High Volume Water Hike Main Focus At Pennington Gap Council Meeting

[You can view the agenda for this meeting.]

PENNINGTON GAP – The recently passed rate hike for Pennington Gap’s high volume water users was the top issue at this Monday’s Town Council meeting at 528 Industrial Drive. Owners and representatives of three Pennington Gap businesses that are affected by the town’s recent rate hikes attended the meeting to voice their opposition.

The rate hike is substantial for some business customers. Teresa Kennedy, owner of Tidy-K Laundry at the corner of Doris and E. Morgan, said that her monthly water bill would increase by 80%. Ms. Kennedy prefaced her remarks, saying, “I want you to understand that I gross less money [at the laundromat] than I did when I bought it 18 years ago.” “With insurance and all the other things I have to pay constantly going up–my water bill’s going to practically double; I’ll have to raise rates on the very people that can’t afford to have them raised on.”

Kennedy asked town manager Keith Harless how the town arrived at the figure (the 80% increase). Harless replied, “We hired Lane Engineering to do a rate study because we knew we were losing money at the water and sewer plant. We looked at their [Lane Engineering’s] numbers and realized that we were losing a couple of hundred-thousand dollars a year.”

Harless further specified that 42 customers will be affected by the rate hikes.

Councilwoman Jill Carson added, “There are so many things that have brought us to this place [needing to raise water rates]. We–there has been no increase in water rates since 1998.” Carson evoked shortcomings in water revenues as roadblocks to the town obtaining grant funds, such as through RADA, because the town is not currently meeting the revenue requirements necessary to apply for that funding.”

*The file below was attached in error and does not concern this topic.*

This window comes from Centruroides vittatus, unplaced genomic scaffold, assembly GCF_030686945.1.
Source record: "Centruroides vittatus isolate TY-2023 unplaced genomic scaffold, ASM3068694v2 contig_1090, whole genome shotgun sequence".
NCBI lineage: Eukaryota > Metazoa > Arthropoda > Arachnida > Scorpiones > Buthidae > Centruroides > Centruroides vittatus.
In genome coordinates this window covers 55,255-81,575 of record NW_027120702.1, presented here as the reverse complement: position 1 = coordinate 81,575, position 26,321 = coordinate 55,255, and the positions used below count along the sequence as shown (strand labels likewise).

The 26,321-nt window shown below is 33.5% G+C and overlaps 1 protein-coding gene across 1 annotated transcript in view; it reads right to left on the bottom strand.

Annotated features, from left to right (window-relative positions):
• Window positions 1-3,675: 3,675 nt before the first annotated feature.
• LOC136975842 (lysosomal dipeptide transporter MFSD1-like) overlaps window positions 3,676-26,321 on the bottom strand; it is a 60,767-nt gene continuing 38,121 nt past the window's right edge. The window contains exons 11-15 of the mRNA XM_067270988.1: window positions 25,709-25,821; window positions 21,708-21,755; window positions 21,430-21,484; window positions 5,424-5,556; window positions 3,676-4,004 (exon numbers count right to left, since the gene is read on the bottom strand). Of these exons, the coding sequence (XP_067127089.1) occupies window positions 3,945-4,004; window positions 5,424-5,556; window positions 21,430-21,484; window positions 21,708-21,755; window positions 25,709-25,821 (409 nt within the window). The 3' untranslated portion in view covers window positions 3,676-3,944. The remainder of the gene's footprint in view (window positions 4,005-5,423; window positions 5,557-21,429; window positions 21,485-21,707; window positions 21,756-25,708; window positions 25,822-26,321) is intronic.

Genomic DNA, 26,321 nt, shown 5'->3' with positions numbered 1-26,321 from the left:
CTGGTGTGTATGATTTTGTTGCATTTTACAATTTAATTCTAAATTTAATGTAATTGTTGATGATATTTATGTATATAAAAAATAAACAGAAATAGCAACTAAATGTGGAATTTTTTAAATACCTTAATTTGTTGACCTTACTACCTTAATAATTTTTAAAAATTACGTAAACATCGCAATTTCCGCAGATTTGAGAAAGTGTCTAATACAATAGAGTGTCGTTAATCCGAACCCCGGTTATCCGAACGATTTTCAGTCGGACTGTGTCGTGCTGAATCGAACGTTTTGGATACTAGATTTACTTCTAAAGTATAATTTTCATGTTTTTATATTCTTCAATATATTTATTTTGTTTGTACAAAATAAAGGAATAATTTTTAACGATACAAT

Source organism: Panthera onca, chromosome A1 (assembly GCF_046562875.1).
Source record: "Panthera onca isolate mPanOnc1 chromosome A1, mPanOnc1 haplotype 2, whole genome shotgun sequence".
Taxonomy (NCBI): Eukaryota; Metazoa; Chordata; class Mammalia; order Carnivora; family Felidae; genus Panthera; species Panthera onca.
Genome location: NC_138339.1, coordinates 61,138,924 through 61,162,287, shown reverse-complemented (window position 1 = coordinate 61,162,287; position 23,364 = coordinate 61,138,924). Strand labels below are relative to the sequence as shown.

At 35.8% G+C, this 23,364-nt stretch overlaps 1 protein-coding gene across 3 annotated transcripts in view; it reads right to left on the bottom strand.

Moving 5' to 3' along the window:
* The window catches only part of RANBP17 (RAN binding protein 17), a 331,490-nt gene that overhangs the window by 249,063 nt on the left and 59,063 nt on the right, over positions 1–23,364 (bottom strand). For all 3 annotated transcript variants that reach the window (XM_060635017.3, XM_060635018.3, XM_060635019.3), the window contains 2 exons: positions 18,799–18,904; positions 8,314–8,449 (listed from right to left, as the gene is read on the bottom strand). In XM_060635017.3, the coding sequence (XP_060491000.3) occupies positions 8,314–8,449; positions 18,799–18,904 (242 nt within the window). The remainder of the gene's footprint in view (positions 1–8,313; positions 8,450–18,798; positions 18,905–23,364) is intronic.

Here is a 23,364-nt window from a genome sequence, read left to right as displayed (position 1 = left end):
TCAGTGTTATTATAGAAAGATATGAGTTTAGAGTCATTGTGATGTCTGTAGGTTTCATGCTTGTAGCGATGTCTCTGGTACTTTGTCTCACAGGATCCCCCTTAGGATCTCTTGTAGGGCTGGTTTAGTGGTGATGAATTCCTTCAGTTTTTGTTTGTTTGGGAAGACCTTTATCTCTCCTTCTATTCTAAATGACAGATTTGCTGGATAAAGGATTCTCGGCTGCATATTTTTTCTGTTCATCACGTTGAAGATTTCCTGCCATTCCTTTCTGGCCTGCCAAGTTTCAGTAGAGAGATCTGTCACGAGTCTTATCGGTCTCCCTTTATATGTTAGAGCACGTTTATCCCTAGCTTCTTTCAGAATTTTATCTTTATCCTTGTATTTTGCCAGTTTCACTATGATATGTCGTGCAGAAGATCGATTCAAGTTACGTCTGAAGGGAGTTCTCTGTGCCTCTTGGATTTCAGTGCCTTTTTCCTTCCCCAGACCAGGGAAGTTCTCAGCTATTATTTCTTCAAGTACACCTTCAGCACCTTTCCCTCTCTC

Agencies will not award the town grant funds to help subsidize water treatment if the town is not already charging market rate for the water, or if the business plan for water treatment is not feasible and sustainable.

Kennedy went on to say that if an alternative solution to the town’s water revenue shortfall could not be reached, an 80% higher water bill might cause her to close down her business for good. Ms. Kennedy asked Mr. Harless what would happen if businesses shut their doors because of the rate hikes. He responded, “It’d be devastating.” Kennedy reiterated that she would seriously consider closing down if the rate hikes stay in place, and she added that she felt that she and other high volume users were being “punished.”

Kennedy’s brother said, “She won’t raise her prices because it upsets the customer. These are the poorest people on the planet. If the rates go up, I’m going to push her [Ms. Kennedy] to just lock the doors. It’s not worth it.”

Frank and Becky Bates of Family Tire & Warsh House echoed the concerns of Ms. Kennedy. Mr. Bates said of Councilman Jimmy Warner, “You owned a car wash, you know how slim the profit margins can be.” Similarly, Bates asked Councilman Pope, “You ran a convenience store years ago—were you charged extra because you sold more Cokes?” To which Pope replied, “It was totally different; the more you sold, the better deal you got.”

Bates went further, saying, “High water users can’t absorb everything.” He said that there are two car washes in town, and that his uses more water than the other one. Bates said, “A thousand gallons of water is a thousand gallons of water; it’s not fair to charge me more than the other car wash for the same water.”

Bates added, “I’ve had a business in town for 22 years, and this is the first time I’ve come to complain. I’m not a complainer.”

Becky Bates said, “I just don’t think it’s fair that we are singled out over everybody else. It’s not our fault that the water rates haven’t gone up in years.”

Todd Williams spoke for the AutoClean Carwash saying, “We will just go out of town–run the business in Woodway.” Williams also feels that the high volume water users are being punished for mistakes made by previous town councils that did not raise water rates to keep up with inflation.